Sign in or become a member to access this story
How to Create a Charred Wood Furniture Finish
Christopher Miano shares an ancient Japanese technique that preserves wood by charring the surface.
Synopsis: Christopher Miano shares his method for shou sugi ban, an ancient Japanese technique that preserves wood by charring the surface. He’s used it with success on oak, cherry, and walnut. First he does several rounds of charring. Then he cools the wood, adds stain, and finishes with oil. A bronze butterfly key adds an extra touch.
In my studio I focus on traditional craft and techniques. Japanese joinery and construction have always inspired me, and through a process of trial and error I stumbled upon this method for my adaptation of shou sugi ban. Shou sugi ban is an ancient Japanese technique to preserve wood by charring the surface, creating a thin layer of carbon that protects the wood underneath in the same way that finish does. It was traditionally done on Japanese cedar, but I’ve used it with great success on oak, cherry, and walnut. My process…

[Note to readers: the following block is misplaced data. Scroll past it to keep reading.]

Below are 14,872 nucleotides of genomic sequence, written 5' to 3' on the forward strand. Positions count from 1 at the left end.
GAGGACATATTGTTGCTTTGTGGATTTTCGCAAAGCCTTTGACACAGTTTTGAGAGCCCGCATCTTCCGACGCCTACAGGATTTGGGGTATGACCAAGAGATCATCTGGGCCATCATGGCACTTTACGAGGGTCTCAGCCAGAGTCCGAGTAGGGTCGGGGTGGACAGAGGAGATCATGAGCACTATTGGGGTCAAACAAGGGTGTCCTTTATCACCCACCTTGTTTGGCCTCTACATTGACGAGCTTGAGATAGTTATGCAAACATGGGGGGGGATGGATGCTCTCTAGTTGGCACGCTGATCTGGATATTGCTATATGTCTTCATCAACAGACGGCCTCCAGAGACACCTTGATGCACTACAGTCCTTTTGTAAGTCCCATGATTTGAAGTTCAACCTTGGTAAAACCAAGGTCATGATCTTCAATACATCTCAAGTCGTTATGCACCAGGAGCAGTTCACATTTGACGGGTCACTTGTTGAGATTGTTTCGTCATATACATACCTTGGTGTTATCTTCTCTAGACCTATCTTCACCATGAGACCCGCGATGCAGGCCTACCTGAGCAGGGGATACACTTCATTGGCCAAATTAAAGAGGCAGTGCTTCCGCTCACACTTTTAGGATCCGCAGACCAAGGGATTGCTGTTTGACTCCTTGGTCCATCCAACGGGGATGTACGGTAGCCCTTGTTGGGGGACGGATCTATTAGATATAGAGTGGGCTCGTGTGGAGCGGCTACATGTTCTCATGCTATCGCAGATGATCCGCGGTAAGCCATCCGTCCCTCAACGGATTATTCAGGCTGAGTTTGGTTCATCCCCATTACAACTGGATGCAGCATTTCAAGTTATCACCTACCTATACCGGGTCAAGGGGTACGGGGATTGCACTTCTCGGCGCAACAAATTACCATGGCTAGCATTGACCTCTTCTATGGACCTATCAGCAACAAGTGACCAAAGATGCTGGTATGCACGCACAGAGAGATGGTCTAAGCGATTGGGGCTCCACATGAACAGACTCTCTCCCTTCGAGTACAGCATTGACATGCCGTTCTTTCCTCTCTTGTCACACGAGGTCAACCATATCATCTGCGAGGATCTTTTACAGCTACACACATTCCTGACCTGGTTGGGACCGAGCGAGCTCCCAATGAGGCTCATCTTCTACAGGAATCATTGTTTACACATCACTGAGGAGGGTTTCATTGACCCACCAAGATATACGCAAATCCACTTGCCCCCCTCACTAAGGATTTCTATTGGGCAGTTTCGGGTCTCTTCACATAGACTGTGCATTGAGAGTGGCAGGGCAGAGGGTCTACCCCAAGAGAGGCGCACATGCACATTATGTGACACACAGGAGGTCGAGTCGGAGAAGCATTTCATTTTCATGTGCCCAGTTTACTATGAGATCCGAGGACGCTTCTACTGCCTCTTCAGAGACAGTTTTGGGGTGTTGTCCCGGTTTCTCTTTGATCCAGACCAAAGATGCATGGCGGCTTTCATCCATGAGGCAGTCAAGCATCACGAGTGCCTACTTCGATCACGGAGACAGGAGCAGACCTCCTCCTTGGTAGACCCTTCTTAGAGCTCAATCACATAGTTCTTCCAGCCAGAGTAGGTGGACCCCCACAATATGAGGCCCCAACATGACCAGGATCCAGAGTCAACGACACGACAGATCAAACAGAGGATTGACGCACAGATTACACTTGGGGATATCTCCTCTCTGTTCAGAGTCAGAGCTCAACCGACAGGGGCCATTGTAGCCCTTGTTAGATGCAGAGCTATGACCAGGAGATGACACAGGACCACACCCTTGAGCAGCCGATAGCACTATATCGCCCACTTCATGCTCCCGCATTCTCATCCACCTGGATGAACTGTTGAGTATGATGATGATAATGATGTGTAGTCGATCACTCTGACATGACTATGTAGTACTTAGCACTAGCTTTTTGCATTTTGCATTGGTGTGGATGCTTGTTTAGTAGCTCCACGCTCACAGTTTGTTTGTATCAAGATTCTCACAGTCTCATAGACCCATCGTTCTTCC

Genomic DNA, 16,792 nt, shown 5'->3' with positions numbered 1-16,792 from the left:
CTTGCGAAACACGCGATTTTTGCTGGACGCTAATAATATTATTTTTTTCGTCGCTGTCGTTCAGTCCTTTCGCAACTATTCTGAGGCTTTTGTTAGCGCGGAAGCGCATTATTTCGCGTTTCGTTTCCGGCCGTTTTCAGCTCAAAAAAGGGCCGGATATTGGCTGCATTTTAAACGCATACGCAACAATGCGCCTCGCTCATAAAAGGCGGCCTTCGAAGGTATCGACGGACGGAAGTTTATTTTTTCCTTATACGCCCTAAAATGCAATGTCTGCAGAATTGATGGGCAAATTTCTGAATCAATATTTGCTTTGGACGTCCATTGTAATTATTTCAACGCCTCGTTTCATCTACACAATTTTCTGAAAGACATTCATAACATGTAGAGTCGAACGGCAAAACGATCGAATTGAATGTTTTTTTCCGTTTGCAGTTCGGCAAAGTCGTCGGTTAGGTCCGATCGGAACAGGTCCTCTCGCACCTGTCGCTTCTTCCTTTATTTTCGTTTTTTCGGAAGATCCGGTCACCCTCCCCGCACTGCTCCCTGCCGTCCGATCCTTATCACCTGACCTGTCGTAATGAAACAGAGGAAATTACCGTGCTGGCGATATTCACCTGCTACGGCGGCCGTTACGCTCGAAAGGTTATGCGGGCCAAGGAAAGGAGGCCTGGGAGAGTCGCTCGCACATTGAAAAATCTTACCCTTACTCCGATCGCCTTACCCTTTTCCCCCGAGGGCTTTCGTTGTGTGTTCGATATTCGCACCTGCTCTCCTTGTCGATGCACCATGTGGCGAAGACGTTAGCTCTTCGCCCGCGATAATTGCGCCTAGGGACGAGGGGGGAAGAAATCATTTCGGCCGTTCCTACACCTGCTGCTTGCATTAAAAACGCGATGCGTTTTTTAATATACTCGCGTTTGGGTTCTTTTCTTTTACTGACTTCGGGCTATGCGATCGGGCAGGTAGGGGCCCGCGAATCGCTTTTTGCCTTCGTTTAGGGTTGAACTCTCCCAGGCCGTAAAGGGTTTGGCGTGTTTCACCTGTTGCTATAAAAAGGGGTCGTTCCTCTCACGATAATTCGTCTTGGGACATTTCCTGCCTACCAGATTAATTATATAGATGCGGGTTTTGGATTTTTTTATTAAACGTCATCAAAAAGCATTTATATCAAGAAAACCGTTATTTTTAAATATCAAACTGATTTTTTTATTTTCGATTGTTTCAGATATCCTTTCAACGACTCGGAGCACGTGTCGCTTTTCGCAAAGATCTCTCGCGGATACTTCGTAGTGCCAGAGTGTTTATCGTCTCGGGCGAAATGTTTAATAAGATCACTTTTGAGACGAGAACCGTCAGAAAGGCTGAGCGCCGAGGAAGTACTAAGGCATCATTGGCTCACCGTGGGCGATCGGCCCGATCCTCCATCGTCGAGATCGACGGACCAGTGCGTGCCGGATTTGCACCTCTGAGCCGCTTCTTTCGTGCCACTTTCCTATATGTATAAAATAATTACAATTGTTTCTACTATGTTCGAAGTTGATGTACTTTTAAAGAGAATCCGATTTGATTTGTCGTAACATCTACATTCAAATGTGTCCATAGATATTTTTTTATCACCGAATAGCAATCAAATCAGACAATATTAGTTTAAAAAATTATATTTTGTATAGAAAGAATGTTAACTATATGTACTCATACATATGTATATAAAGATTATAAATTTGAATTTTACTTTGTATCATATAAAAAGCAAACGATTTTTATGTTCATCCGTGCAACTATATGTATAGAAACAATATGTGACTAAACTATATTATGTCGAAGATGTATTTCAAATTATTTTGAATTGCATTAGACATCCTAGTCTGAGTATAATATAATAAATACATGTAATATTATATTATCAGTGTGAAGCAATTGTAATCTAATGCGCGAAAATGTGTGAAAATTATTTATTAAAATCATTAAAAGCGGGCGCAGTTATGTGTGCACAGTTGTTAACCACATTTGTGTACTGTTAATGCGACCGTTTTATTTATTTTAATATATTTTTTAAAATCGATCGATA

Start your 14-day FREE trial to continue reading this story.
Plus, access more than 1,900 in-depth articles and more when you become a member.Start Your Free Trial Now
Already a member? Log In
My understanding is that the kanji are more accurately transliterated as yaki sugi, not shou sugi ban. It might be worth including this point in the text in order to help those readers who want to search further.
Log in or become a member to post a comment.Sign up Log in